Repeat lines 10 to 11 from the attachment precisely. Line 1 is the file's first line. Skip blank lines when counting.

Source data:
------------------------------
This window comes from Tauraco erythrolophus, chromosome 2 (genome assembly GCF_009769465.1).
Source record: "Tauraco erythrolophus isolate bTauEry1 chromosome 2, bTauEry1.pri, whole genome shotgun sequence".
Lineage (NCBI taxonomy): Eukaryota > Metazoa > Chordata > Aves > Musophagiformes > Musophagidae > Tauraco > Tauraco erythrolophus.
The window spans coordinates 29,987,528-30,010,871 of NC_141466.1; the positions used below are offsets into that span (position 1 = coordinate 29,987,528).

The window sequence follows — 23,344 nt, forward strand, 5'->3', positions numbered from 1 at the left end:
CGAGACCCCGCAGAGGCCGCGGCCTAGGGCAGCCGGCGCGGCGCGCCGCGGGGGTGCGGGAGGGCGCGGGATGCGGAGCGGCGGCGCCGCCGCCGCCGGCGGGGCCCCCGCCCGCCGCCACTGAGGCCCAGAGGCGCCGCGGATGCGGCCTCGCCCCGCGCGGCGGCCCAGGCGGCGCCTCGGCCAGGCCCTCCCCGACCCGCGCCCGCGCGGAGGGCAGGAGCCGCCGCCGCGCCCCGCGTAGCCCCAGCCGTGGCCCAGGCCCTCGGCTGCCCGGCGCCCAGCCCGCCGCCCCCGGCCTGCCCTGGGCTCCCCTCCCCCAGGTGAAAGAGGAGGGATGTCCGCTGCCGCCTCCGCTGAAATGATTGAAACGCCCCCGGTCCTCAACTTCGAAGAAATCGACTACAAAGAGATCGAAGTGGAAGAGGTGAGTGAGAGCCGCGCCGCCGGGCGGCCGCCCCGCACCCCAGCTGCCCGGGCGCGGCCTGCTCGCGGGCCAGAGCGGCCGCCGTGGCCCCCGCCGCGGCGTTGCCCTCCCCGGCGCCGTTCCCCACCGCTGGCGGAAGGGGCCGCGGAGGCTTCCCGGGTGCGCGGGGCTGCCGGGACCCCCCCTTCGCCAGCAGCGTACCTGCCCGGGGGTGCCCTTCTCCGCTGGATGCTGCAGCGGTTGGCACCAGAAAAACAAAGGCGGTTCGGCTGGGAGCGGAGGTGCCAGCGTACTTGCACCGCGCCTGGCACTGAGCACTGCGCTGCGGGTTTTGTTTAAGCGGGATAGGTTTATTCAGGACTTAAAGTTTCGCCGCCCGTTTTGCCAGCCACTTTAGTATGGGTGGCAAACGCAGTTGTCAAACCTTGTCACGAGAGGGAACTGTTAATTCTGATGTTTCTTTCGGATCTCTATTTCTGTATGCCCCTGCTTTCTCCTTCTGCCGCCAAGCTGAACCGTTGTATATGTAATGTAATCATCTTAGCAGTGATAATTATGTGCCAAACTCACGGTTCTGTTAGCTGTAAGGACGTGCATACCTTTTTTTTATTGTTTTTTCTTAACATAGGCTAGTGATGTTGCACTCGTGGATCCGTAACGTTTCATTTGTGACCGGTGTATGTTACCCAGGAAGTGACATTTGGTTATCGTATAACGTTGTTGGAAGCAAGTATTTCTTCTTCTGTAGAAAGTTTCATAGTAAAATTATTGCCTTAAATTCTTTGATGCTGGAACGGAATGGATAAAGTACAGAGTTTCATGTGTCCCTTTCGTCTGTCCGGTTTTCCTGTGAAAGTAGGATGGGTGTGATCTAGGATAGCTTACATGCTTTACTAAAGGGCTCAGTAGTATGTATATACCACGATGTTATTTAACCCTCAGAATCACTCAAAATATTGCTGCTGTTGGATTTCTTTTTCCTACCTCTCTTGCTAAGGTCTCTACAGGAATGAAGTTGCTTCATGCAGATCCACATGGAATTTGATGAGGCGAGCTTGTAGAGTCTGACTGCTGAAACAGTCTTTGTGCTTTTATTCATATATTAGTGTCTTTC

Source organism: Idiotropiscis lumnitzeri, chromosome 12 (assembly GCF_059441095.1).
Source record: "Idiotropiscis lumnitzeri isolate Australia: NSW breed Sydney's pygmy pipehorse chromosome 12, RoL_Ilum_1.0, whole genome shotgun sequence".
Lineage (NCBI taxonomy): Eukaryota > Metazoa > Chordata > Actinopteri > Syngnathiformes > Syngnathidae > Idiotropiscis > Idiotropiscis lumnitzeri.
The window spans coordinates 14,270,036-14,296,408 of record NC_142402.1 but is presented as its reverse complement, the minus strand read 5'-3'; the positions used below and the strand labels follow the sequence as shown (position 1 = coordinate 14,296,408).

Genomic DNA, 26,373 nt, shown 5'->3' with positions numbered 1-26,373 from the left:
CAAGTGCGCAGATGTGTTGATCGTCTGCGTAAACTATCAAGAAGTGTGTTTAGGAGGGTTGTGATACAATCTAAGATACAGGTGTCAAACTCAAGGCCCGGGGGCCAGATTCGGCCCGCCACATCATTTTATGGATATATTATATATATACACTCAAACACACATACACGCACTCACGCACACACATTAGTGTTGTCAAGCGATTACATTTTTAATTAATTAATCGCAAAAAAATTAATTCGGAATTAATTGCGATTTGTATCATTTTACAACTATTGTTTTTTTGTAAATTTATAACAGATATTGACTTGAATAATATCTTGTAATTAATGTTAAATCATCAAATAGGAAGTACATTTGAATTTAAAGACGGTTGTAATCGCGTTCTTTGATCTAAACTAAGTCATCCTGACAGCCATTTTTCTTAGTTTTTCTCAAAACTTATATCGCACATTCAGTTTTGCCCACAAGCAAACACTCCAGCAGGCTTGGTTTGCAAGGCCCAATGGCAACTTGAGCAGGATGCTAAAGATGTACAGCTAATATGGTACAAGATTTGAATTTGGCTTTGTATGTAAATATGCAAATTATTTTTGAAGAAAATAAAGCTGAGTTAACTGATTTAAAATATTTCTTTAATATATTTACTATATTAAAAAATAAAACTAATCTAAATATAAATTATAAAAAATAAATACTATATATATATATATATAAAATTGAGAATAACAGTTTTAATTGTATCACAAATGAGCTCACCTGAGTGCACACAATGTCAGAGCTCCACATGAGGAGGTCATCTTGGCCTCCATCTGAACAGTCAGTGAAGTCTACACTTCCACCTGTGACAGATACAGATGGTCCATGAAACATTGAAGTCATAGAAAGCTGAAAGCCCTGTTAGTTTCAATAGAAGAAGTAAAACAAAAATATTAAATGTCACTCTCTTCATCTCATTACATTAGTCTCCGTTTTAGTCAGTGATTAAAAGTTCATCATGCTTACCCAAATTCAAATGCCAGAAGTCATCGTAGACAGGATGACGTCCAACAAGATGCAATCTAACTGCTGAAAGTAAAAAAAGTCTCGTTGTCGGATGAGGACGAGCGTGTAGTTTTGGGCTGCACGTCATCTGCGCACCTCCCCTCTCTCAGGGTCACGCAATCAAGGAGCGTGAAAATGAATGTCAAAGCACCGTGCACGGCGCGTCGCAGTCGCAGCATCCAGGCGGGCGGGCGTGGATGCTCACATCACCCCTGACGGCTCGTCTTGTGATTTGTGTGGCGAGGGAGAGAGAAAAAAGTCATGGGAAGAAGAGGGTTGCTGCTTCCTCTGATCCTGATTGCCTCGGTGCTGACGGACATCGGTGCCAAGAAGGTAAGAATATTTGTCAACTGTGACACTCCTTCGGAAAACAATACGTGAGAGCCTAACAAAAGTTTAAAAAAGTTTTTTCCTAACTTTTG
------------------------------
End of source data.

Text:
The window spans coordinates 14,270,036-14,296,408 of record NC_142402.1 but is presented as its reverse complement, the minus strand read 5'-3'; the positions used below and the strand labels follow the sequence as shown (position 1 = coordinate 14,296,408).

Genomic DNA, 26,373 nt, shown 5'->3' with positions numbered 1-26,373 from the left: